The last resort is surgery. Today, most spine surgeons recommend removal of the degenerated disc along with a fusion of one or of several spinal levels to remove localized motion which can produce pain. The fusion is supplemented with metal instrumentation: screws, rods, cages, etc. The results are usually very good in the neck. The results of fusion with instrumentation in the lumbar region are not as good –at least the results that I have seen in many patients.

( I do not perform this surgery.) If I told you that the results that I have seen are 50/50, I would be generous.

Too often patients tell me that they are going to have this surgery because they cannot live with their back pain and ”what else can I do?” So they have a fusion with instrumentation and frequently still are no better. And, sometimes they are advised to have yet another operation to either remove the hardware or refuse another level-not uncommonly with equally unsatisfactory results.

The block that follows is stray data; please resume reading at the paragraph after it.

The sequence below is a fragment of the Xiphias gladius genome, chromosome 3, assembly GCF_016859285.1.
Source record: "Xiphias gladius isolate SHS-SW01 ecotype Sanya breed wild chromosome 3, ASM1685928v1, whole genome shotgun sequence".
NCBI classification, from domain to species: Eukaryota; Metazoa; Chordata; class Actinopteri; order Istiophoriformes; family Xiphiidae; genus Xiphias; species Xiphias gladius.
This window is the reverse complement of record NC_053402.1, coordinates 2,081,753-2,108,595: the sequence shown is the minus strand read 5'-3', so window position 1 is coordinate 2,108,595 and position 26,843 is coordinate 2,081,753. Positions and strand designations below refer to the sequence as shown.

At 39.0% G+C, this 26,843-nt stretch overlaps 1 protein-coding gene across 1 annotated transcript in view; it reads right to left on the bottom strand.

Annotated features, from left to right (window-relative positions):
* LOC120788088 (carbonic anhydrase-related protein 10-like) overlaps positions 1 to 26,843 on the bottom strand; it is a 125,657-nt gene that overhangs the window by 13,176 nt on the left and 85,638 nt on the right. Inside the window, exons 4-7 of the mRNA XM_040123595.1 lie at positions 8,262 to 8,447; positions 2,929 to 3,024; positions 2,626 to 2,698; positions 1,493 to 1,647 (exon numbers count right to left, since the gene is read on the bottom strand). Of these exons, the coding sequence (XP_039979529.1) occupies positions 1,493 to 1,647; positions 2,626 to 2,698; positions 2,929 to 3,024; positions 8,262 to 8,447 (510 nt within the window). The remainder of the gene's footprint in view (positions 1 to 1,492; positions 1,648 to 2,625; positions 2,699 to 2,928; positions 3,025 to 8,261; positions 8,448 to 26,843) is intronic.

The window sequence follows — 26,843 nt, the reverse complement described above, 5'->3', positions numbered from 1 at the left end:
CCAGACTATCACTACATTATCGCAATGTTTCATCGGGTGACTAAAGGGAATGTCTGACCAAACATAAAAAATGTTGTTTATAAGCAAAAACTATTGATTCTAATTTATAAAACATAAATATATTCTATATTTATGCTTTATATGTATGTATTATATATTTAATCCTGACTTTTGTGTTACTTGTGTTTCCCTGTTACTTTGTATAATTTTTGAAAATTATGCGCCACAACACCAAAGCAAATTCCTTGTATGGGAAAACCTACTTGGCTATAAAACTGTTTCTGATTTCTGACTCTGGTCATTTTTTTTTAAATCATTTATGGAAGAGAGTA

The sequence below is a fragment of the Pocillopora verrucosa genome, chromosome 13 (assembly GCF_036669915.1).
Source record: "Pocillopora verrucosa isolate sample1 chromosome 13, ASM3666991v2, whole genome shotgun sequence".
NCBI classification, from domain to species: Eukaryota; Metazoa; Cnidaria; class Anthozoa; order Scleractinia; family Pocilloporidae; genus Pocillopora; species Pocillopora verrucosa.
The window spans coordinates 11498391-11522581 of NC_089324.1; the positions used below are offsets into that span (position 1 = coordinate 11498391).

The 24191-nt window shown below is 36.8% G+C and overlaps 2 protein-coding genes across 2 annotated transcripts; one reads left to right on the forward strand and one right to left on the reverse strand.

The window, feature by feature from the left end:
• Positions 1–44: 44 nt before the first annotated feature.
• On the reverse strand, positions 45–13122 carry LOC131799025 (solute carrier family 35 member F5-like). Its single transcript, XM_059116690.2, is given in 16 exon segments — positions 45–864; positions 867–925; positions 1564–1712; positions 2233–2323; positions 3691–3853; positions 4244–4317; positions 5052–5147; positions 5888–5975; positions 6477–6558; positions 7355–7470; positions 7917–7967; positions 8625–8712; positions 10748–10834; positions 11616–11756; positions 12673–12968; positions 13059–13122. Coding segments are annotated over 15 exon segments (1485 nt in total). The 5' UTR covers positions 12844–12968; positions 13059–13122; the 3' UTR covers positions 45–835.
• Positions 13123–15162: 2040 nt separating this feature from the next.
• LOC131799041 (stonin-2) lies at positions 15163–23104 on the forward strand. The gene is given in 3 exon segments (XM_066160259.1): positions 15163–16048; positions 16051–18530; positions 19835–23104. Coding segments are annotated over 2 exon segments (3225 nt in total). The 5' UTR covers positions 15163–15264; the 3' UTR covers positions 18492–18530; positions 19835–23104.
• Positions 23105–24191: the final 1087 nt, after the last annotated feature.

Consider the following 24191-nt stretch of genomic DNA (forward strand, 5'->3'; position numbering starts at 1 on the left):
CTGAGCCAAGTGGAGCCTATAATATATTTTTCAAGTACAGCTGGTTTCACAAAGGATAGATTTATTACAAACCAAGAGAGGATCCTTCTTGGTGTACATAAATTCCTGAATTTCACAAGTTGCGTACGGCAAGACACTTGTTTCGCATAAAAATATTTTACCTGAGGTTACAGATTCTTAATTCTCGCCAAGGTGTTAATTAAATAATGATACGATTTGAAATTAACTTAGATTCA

I am not a big fan of this surgery –as you can see. I would advise a potential candidate to try and try more conservative measures and not rush into this surgery. And again, stay away from a disc replacement.

One procedure that does frequently work is a simple laminectomy to remove overgrown bone for spinal stenosis. If this procedure is kept simple without metal instrumentation or a fusion, the results can be night and day and very pleasing.

Please note: these articles are for general information. They are not intended to serve as medical advice or treatment for a specific problem. Diagnosis and treatment of a problem can only be accomplished in person by a qualified physician.